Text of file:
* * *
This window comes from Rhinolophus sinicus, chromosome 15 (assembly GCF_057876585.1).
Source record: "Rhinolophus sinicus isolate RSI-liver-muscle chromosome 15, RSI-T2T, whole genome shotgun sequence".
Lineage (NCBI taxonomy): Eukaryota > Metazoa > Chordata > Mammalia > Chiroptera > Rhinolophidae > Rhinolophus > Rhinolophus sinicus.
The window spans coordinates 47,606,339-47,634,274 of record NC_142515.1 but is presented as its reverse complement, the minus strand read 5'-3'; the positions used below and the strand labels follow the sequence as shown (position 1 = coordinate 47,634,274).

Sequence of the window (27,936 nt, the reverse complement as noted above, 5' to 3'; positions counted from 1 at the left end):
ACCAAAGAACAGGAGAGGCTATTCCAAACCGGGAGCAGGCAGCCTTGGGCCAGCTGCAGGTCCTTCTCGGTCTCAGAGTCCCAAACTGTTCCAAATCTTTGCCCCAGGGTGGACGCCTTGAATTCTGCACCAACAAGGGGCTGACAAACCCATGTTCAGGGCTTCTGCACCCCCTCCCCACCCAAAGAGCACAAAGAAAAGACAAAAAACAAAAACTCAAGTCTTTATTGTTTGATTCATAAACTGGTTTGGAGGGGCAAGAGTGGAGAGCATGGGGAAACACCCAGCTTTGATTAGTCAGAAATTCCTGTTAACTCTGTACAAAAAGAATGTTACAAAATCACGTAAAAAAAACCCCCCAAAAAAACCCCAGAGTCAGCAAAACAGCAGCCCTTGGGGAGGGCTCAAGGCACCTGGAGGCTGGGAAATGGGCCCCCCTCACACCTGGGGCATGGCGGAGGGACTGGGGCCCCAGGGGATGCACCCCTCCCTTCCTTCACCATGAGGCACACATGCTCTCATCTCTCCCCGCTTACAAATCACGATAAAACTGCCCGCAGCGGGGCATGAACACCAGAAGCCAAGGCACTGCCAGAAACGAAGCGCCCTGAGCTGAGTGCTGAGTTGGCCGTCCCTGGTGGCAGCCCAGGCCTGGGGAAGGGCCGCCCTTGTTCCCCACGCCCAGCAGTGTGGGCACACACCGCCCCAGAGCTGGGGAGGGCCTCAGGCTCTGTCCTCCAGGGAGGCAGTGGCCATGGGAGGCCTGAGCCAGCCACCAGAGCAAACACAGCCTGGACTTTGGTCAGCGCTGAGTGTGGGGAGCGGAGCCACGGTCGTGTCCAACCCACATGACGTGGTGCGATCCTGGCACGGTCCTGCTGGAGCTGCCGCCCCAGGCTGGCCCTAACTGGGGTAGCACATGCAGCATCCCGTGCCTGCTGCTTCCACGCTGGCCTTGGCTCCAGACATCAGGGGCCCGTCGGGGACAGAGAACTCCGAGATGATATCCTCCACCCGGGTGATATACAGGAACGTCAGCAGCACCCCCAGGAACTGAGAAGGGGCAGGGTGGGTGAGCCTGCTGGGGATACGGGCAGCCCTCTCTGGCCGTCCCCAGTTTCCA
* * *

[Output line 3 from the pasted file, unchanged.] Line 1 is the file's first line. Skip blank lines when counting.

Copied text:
Lineage (NCBI taxonomy): Eukaryota > Metazoa > Chordata > Mammalia > Chiroptera > Rhinolophidae > Rhinolophus > Rhinolophus sinicus.